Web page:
CHILE

Oscar Aitken

Carey y Cía

“A relevant change to Chilean labour legislation took place last year and yet another, and more important change, is about to occur. On 9 July 2014, a new piece of legislation came into force, regulating the possibility of having companies belonging to the same holding structure being declared as a sole employer for labour and social security purposes. There is currently a bill on unions and collective bargaining being discussed by Congress, which is expected to be approved during 2015. The bill intends to substantially amend the existing collective bargaining process and give greater powers to the unions by, inter alia, appointing unions as the main actor for collective bargaining processes, banning replacements during a strike, banning employees from individually returning to work during a strike and automatically extending the benefits of a collective bargaining agreement to personnel who join the union afterwards.”

 

UNITED KINGDOM

Martin Warren

Eversheds LLP

“Among the most significant developments, of incremental rather than immediately high impact, has been the introduction of shared parental leave. Working parents may share periods of paid absence following birth, adoption and certain surrogacy arrangements. Other legal changes have given rise to additional financial penalties for employers, such as a maximum fine of £20,000 per worker, if they fail to pay the applicable rate of national minimum wage and, potentially, unlimited fines if they try to force a job applicant to disclose criminal records employers cannot legitimately obtain for themselves.”

 

GERMANY

Sascha Morgenroth

DLA Piper UK LLP

“There have been significant developments in German employment law in the recent past and there will be further important changes in the near future. Most significantly, since January 2015 a general and mandatory national minimum wage applies in Germany at €8.50 per working hour. In principle, eligible employees cannot validly waive their right to be paid minimum wage and all agreements falling below the minimum wage are void. Non-compliance with the minimum wage pay requirement can result in substantial fines of up to €500,000. It is important to note that companies are not only liable to pay minimum wage to their own employees but also for contractors and their subcontractors to pay the minimum wage to their employees in Germany. This significant financial liability risk must therefore be considered when contracting out services or works.”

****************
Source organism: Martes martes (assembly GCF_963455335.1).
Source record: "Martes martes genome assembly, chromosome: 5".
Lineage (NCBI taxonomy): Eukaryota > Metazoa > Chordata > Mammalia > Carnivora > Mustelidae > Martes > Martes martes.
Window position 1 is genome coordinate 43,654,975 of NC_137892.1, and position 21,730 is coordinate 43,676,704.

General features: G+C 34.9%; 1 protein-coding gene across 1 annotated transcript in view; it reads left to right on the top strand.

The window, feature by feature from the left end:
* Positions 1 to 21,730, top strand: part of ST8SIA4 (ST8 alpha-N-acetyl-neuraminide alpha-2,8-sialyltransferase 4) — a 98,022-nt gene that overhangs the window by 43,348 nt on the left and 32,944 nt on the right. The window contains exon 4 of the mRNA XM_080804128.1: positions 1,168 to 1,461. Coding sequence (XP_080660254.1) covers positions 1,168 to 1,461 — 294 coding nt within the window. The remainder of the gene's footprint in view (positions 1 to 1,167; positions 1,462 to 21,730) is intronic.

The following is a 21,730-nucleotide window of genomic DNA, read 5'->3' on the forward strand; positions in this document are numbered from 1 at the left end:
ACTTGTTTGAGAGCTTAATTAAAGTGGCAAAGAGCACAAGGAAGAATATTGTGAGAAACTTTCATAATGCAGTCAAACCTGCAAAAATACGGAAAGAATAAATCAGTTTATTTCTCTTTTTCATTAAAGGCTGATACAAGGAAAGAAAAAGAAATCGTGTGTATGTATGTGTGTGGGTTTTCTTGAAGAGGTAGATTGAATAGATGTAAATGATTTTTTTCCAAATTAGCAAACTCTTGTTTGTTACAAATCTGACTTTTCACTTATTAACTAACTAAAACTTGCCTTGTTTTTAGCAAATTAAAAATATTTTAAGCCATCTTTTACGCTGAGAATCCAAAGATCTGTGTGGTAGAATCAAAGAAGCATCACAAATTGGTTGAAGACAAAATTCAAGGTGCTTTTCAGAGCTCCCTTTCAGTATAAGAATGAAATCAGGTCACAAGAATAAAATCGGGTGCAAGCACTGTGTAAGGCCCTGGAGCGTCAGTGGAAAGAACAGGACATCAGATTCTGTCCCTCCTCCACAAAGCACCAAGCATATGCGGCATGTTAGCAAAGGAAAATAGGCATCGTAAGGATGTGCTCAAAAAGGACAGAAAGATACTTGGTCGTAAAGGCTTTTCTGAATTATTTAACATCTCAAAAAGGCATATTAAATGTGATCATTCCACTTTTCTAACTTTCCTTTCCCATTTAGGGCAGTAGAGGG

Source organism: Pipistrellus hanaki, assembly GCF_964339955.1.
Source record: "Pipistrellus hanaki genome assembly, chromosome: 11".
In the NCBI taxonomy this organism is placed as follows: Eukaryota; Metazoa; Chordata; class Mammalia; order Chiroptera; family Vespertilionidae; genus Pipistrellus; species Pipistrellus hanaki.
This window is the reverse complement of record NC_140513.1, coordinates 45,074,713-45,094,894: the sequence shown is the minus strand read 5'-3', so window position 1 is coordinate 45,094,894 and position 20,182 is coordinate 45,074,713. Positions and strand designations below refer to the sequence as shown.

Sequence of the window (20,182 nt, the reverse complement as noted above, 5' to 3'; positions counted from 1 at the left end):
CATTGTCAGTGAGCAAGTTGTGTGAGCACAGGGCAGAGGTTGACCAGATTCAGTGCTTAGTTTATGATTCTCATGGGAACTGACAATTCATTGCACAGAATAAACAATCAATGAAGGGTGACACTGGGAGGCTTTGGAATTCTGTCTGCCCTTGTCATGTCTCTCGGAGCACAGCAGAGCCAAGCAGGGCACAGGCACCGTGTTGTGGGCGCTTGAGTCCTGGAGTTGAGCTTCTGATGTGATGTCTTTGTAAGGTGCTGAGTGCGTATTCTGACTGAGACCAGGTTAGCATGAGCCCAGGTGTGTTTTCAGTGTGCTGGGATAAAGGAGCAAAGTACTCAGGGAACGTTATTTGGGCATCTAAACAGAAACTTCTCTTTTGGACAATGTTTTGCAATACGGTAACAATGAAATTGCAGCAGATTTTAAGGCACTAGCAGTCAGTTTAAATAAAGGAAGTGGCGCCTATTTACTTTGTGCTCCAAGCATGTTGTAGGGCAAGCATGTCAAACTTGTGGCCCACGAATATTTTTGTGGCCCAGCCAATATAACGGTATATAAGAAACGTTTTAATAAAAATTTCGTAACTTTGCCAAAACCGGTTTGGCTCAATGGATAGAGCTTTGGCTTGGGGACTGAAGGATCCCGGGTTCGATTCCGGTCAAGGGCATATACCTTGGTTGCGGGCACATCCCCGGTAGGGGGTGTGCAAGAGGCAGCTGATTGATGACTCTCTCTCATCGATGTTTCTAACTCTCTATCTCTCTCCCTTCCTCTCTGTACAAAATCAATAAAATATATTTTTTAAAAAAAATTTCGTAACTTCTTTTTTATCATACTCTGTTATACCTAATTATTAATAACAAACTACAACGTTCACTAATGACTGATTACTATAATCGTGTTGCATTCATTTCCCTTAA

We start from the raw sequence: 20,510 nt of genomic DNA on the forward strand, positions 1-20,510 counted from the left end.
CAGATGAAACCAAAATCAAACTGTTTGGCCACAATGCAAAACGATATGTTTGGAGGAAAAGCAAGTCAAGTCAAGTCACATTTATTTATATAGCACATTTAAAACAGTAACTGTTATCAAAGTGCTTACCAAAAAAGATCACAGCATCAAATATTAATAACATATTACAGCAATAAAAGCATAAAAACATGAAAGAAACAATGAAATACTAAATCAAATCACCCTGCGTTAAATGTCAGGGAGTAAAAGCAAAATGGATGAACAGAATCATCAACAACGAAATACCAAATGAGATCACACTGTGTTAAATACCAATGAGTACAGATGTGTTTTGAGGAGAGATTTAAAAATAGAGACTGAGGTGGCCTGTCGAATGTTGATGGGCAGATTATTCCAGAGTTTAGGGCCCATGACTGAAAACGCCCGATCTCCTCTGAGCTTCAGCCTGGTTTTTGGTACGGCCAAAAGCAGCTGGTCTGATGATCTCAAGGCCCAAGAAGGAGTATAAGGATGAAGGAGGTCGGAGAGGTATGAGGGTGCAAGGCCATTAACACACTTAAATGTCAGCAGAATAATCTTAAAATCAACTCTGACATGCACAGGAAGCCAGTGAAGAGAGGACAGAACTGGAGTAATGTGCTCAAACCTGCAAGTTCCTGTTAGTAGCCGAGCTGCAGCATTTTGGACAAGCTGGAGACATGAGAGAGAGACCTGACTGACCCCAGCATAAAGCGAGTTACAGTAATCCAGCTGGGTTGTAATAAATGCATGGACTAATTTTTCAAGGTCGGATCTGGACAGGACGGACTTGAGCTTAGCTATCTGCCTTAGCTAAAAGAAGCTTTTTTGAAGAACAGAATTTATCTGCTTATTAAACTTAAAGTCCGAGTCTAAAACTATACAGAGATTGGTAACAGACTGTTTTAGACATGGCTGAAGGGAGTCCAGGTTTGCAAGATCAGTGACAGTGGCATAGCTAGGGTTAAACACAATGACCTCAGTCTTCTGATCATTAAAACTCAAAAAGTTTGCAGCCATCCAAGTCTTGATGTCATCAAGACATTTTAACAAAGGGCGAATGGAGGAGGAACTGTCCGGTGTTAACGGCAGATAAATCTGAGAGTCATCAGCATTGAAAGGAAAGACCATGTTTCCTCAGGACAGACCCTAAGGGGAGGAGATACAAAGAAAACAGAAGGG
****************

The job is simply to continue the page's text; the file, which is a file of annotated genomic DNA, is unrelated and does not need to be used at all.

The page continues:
BELGIUM

Stefan Nerinckx

Fieldfisher Brussels

“In the wake of the anti-abuse regulations, we have noticed a general trend for companies to be more legally compliant. This includes setting up procedures for the use of social media, harassment and alcohol and drugs codes, as well as control procedures to monitor whether subcontractors employ their staff legally in the Belgian territory. Reducing employment costs is still a major consideration. Flexible working conditions – including flexible contracts and innovative holiday and sabbatical policies – as well as flexible salary conditions – including variable bonus plans and additional pension plans – remain hot topics. Companies are also still in a restructuring mode, with a significant number of collective dismissals as a result.”

 

RUSSIA

Alexander Karpukhin

Orient Partners

“The most important development is the adoption of the secondment/outsourcing arrangements in Russia. On 7 May 2014, Federal law No. 116-FZ was signed into law by the Russian president. The Law will take effect on 1 January 2016 and will regulate private employment agencies and secondment/outsourcing arrangements in Russia. It amends, in relevant ways, the Russian Law on Employment, the Labour Code, the Tax Code and a few related laws. Before the Law, secondment/outsourcing arrangements were not clearly defined in Russia’s labour and civil laws, though they have been recognised for tax reporting and payment purposes. The Law, for the first time, provides a specific definition for secondment/outsourcing as ‘leased labour’, provided under an agreement for provision of the labour of workers.”


CONTRIBUTORS

Carey y Cía

Creel, García-Cuéllar, Aiza y Enríquez

DLA Piper UK LLP

Eversheds LLP

Fieldfisher Brussels

Machado, Meyer, Sendacz e Opice Advogado

Marval O’farrell Mairal

Miller Thomson

Orient Partners

Pautsch Spognardi & Baiocchi Legal Group, LLP